Welcome to Enterprise Village This Town Is Run by Fifth-Graders

The village hummed with activity. Business owners sold apparel, office supplies, sports equipment and more. The local TV station aired interviews with villagers and guests. The medical clinic made sure all residents were in tip-top health, while utility services maintained steady services to all their clients and the bank handled financial transactions.

This is Enterprise Village. The residents are fifth- and sixth-graders.

Enterprise Village, coordinated by the national nonprofit organization Junior Achievement, is a hands-on learning village with 20 public and private businesses designed to teach fifth- and sixth-graders about basic economic principles. Actual companies and businesses sponsor the learning space (founded in Auburn, Wash., in 2004) and provide the marketplace learning tools. A separate learning area for seventh- and eighth-graders teaches financial planning concepts.

More than 100 students from Buena Vista Adventist School, Olympia Christian School, Lewis County Christian School, Nelson Crane Christian School, and several homeschoolers spent six weeks preparing for their day in Enterprise Village.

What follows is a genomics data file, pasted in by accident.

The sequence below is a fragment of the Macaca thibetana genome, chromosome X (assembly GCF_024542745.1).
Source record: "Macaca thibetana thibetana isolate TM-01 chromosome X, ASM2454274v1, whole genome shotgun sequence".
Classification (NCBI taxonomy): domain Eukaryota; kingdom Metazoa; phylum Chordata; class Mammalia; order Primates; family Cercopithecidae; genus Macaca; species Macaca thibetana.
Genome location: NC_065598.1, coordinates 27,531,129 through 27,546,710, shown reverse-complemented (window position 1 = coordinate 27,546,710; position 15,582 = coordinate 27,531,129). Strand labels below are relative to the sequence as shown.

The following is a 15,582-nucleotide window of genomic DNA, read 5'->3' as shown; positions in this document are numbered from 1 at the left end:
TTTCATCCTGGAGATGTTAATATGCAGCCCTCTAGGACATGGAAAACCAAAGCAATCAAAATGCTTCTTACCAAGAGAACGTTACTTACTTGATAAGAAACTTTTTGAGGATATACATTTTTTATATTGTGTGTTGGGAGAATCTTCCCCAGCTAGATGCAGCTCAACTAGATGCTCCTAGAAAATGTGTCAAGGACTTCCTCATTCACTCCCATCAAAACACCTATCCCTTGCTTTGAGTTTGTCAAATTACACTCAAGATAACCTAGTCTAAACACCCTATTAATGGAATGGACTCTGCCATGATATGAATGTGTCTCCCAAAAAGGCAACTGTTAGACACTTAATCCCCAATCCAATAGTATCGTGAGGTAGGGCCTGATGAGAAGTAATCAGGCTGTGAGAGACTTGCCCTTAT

“This is experiential learning,” said Harold Richards, fifth-grade teacher at Buena Vista, who coordinated the learning opportunity. “The classroom isn’t the only place to learn.”

With this program, students learn critical thinking, problem solving, planning, goal setting, teamwork, responsibility, budgeting, decision making and analysis.

During a town hall meeting, Enterprise Village Mayor Alexis Carnduff, a fifth-grader at Buena Vista, presented the official city key to Pete Lewis, the actual mayor of Auburn, before he spoke to the students.

“[Enterprise Village] is a great working tool for our young people to learn about business and enterprise,” Lewis said.

The Seattle chapter Web site for Junior Achievement (http://seattle.ja.org) sums up the learning experience this way: “Junior Achievement broadens students’ horizons, shows them possibilities, encourages them to dream big about their futures and helps each student understand the world of ‘work.’”

June 01, 2006 / Washington Conference
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